Editorial: A little courtesy would be nice

Council needs to pay attention to everyone who comes before them

Sitting in the council chambers gives one the opportunity to see our councillors and mayor at work. They are there to do the business of the corporation we call Sooke. It’s a complicated and intense scenario played out almost every two weeks.

What is noticeable though is when there are delegations speaking to issues on the agenda, council rarely looks at them. They fiddle with their papers, make notes and generally look anywhere except at the speaker. It’s not done with the invited delegations but with the local taxpayers. It is all in the perception, but what it looks like from a viewer’s standpoint is that they are dis-interested and their papers in front of them deserve more attention.

It takes a lot for the public to come forward and express their views and it would be courteous if it looked like council gave a damn. Yes, there are those consistent voices that speak up at almost every meeting, but they deserve council’s undivided attention just as much as the councillor who speaks to the issues in front of them when the video camera is rolling.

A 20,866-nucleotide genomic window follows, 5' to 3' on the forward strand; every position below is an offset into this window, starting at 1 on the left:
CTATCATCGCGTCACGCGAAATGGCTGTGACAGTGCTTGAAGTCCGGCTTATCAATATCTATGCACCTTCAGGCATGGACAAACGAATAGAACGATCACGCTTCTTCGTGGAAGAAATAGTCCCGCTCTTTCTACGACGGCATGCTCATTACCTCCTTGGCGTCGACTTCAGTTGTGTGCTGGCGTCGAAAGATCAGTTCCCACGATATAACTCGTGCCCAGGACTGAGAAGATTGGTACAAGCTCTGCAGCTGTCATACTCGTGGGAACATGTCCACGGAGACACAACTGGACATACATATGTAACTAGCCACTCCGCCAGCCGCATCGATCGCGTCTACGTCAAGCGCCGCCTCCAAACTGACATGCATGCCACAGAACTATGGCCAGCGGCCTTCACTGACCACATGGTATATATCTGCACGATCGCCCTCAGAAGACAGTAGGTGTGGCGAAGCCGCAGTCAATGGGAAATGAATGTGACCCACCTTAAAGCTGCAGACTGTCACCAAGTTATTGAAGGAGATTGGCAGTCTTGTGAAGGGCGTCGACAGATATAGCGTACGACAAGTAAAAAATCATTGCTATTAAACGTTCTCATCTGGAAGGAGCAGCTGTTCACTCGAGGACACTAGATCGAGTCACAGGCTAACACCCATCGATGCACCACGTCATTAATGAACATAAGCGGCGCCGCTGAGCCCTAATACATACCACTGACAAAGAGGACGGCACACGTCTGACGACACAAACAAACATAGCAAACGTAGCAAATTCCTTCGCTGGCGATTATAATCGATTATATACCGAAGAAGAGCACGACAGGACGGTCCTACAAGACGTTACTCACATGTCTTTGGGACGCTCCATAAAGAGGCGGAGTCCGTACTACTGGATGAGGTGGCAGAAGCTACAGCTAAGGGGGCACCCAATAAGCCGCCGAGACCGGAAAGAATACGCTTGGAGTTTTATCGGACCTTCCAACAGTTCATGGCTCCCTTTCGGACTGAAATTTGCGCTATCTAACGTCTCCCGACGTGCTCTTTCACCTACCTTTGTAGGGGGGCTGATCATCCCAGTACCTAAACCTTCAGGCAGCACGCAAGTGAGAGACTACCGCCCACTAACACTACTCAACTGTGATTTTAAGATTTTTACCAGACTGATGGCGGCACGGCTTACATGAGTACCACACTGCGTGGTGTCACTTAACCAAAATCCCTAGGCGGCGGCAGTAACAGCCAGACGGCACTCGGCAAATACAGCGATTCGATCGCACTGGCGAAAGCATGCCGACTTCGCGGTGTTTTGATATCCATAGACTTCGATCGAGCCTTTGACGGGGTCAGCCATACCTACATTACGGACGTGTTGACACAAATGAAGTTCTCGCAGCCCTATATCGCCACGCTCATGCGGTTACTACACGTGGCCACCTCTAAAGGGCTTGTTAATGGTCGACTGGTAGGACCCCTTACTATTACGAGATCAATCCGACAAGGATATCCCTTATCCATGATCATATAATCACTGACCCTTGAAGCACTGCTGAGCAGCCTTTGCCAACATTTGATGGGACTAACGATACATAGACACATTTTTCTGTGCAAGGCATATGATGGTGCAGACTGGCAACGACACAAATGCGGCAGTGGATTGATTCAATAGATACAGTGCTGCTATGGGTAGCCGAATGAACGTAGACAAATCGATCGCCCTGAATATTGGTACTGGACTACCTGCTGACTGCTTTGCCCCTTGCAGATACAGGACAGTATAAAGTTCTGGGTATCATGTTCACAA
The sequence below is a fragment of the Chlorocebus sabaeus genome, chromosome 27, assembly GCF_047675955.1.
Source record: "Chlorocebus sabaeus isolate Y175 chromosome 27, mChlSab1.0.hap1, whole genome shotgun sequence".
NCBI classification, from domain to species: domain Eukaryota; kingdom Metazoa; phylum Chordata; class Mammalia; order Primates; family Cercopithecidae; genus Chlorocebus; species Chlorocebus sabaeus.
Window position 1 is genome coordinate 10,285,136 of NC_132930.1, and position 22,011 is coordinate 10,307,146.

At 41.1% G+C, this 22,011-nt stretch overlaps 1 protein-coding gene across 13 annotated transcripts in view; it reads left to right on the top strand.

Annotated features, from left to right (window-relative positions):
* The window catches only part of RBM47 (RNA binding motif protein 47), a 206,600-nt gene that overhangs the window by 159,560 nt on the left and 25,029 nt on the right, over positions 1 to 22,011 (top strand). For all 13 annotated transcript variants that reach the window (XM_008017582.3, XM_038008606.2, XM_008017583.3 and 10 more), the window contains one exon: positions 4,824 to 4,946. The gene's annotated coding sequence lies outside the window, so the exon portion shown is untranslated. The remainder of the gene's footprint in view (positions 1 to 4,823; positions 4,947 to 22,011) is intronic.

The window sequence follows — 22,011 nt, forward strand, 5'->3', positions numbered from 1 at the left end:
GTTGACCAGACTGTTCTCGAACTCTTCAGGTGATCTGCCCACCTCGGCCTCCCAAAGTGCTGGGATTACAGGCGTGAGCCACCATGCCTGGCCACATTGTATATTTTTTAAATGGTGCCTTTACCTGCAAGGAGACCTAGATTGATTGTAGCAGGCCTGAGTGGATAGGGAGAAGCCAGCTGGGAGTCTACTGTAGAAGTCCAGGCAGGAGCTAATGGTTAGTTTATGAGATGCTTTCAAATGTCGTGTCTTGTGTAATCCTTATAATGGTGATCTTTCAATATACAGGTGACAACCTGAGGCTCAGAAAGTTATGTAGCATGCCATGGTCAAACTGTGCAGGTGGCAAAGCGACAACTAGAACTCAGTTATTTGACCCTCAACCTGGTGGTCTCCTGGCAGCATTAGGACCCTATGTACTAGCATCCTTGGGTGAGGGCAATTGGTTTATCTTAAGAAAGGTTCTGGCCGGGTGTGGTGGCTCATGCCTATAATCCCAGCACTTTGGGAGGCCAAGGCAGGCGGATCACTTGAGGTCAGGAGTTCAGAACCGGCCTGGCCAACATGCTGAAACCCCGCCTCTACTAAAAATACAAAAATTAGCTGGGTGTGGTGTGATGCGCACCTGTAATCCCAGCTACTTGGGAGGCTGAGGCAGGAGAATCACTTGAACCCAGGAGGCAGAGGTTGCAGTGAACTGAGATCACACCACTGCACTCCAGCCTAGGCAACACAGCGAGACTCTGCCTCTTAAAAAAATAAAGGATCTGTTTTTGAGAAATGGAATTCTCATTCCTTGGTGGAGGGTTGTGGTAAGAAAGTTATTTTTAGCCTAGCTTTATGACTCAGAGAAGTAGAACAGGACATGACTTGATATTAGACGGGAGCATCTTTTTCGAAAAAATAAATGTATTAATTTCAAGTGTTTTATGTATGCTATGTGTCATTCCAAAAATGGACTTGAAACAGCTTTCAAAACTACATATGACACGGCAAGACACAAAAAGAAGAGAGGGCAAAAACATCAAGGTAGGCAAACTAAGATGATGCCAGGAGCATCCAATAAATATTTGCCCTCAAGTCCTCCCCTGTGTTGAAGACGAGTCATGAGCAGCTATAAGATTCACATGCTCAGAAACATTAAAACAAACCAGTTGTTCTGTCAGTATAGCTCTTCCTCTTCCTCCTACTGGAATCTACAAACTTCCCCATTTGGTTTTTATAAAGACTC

The decision by council to allow transfer stations in all M2 zones was a poor one. To allow someone to operate illegally is one thing, but to condone it is another. Transfer stations have been a controversial issue in Sooke over the past few years and to have it look like council is playing favourites, could blow up in their face. The voters have longer memories than one might imagine and such a hot button issue could alter the public’s perceptions of individual councillors. It isn’t that council shouldn’t vote the way they feel inclined, but to go through the process backwards may end up having a detrimental effect.

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